Counterfeit 1802 Draped Bust, Heraldic Eagle Reverse Silver Dollar
By Max Spiegel – Numismatic Guaranty Corporation ……
This spurious 1802 dollar is a good example of a typical counterfeit coin – Bust Dollar seen by NGC graders.
The Draped Bust, Heraldic Eagle Reverse silver dollar was introduced in 1798 as an update to the Small Eagle Reverse type that had been minted from 1794 to 1798. The new design was similarly short-lived and just six years of business strikes were produced. (The 1804 Dollar was struck only in proof and not until the mid-1830s.)
On the surface, the 1802 would appear to be the rarest Heraldic Eagle Reverse dollar with a reported mintage of just 41,650 pieces—the lowest of the series. However, 1802 dollars are more available than the mintage suggests, and many numismatists speculate that 1802-dated pieces continued to be struck into the following year. Q. David Bowers, for example, estimates the actual mintage to be approximately 80,000 coins.
Despite their relative availability, there is significant interest in the 1802 dollar from both type collectors and series specialists. As a result, prices for 1802 dollars easily exceed $1,000 even in the lowest condition. Values climb to five figures in AU 50 and higher grades.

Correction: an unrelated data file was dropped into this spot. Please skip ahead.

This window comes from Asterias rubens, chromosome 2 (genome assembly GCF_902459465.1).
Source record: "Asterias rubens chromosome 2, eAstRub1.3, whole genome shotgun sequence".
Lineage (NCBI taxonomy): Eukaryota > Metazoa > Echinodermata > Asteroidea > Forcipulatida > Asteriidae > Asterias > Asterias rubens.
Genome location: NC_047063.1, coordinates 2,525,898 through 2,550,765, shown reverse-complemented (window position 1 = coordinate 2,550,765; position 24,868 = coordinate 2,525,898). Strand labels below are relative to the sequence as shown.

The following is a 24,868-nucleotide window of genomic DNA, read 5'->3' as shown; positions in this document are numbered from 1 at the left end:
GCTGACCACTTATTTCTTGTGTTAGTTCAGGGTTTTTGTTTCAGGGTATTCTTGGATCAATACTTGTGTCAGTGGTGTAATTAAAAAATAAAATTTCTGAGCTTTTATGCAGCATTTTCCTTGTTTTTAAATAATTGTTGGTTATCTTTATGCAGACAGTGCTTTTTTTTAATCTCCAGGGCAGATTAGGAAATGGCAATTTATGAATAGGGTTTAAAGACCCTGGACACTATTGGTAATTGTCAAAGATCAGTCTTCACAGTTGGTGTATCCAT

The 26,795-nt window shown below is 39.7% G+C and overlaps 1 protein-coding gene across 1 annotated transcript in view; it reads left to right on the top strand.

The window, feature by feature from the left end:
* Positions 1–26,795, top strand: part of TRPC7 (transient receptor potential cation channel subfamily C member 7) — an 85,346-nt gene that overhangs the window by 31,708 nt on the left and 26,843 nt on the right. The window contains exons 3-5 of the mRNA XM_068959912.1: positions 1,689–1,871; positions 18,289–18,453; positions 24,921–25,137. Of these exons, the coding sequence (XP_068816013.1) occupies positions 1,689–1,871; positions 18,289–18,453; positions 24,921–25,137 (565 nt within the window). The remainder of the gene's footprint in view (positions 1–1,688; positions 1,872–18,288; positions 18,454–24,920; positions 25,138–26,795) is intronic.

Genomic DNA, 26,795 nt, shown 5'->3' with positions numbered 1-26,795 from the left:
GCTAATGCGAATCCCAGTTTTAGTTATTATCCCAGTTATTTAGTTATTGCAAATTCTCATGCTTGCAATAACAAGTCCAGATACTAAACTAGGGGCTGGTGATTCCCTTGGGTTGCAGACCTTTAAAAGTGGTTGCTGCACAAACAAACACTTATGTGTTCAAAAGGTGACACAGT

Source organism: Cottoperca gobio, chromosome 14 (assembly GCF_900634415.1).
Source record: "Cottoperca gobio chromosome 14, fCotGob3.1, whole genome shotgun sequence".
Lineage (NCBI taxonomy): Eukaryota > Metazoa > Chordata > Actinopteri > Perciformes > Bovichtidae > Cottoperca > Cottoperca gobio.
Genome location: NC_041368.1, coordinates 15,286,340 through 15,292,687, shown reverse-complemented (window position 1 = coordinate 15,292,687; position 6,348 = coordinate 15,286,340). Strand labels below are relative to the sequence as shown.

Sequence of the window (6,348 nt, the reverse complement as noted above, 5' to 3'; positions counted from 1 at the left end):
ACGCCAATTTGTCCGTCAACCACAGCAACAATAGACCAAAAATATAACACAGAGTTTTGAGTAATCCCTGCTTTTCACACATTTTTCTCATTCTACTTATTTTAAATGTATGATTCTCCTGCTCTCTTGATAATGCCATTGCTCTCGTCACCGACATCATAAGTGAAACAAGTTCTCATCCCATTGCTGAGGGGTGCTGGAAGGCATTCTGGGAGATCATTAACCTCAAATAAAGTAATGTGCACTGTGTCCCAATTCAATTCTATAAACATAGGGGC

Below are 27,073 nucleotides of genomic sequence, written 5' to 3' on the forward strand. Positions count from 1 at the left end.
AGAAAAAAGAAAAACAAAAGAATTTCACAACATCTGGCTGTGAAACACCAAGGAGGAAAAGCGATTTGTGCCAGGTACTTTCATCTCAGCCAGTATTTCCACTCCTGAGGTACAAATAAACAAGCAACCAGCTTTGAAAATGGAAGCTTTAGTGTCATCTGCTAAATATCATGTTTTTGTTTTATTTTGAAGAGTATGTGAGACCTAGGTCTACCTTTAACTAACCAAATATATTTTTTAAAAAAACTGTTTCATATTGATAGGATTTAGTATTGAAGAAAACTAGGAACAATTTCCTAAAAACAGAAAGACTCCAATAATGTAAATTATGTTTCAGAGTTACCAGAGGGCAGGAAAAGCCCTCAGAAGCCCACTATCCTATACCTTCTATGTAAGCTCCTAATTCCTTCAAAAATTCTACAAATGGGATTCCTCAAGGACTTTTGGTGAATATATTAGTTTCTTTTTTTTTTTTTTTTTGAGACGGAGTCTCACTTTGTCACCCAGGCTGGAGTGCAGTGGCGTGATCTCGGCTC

The high demand and values for Bust Dollars (both Small and Heraldic Eagle types) has led counterfeiters to extensively target this series, and NGC regularly receives fakes of all dates, including the 1802. This spurious 1802 dollar, for example, is typical of counterfeit Bust Dollars seen by NGC graders.
The two issues with this piece that immediately catch one’s eye are the pockmarked fields and the soft design details. The fields do not appear abraded, as one might expect from an early dollar, but instead have a corroded and abnormal look. Both the obverse and reverse are softly defined, and the uneven level of detail in different areas is a red flag.
A closer inspection reveals additional problems, such as the raised lump above the middle star on the reverse and another to the right of the arrows. These raised lumps are almost never seen on genuine coins. There is also unusual design doubling at the date and the bottom of the eagle.
The counterfeiter cleaned and artificially toned this forgery, a common tactic to make the coin appear old and distract from the more important authenticity issues. These methods and tricks employed by con artists are seen again and again so familiarity with them is crucial to counterfeit detection. Individually, each problem is enough to raise suspicion, and taken together they easily condemn this coin as a fake.
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